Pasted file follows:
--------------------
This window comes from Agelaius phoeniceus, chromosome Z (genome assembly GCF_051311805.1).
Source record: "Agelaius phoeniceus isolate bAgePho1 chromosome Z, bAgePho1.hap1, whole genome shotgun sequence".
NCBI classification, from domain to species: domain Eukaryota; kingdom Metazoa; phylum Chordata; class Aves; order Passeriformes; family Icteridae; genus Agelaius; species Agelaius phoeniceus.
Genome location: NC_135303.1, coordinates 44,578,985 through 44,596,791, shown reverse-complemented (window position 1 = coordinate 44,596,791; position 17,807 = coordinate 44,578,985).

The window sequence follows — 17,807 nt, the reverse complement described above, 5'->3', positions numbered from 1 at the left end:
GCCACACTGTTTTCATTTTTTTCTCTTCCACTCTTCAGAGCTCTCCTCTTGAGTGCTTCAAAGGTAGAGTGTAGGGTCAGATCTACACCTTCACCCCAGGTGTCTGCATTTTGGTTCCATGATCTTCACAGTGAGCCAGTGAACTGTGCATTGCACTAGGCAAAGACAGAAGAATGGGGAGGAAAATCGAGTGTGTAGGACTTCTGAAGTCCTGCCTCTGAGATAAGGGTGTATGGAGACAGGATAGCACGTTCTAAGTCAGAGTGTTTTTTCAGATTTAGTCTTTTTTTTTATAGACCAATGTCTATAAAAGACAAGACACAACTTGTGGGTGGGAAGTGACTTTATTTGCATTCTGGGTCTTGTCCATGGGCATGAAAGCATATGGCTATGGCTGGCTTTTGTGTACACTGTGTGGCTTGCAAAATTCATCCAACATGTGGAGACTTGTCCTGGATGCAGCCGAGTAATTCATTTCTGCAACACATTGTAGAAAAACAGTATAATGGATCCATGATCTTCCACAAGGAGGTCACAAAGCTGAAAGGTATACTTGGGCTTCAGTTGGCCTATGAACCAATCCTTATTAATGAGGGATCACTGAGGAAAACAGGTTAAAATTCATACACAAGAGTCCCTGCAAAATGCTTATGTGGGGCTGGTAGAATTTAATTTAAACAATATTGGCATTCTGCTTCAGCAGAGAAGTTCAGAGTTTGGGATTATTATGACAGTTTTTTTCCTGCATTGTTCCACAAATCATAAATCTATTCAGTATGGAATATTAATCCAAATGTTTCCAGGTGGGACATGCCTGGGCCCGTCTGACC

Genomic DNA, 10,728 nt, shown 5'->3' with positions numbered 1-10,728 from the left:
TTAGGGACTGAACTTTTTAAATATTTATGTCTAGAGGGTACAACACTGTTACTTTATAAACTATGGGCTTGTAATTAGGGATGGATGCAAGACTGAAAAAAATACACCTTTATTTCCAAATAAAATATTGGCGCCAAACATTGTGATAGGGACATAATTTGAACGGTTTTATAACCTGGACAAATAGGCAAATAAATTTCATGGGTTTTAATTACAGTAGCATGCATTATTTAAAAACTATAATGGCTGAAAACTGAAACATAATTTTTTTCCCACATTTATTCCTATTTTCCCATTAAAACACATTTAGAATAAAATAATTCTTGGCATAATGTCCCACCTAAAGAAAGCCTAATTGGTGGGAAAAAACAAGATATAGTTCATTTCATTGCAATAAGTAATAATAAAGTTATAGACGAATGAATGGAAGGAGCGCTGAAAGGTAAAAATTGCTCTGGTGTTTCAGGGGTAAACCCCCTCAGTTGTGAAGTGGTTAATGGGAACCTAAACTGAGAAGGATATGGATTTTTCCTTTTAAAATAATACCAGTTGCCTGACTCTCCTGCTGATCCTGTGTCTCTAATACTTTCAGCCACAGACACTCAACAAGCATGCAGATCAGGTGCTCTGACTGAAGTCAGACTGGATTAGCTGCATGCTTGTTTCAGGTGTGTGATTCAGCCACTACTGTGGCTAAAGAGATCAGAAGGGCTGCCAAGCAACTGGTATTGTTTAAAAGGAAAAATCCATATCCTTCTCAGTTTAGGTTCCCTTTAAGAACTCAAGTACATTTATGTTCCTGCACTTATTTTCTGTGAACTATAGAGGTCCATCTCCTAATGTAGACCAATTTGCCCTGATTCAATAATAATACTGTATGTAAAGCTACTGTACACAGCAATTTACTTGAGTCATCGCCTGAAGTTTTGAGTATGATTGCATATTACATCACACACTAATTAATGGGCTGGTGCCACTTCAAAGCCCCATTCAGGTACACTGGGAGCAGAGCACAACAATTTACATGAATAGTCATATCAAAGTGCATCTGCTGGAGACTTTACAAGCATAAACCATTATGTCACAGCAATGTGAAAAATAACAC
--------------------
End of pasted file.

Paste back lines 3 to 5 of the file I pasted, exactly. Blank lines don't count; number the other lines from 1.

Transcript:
NCBI classification, from domain to species: domain Eukaryota; kingdom Metazoa; phylum Chordata; class Aves; order Passeriformes; family Icteridae; genus Agelaius; species Agelaius phoeniceus.
Genome location: NC_135303.1, coordinates 44,578,985 through 44,596,791, shown reverse-complemented (window position 1 = coordinate 44,596,791; position 17,807 = coordinate 44,578,985).

The window sequence follows — 17,807 nt, the reverse complement described above, 5'->3', positions numbered from 1 at the left end: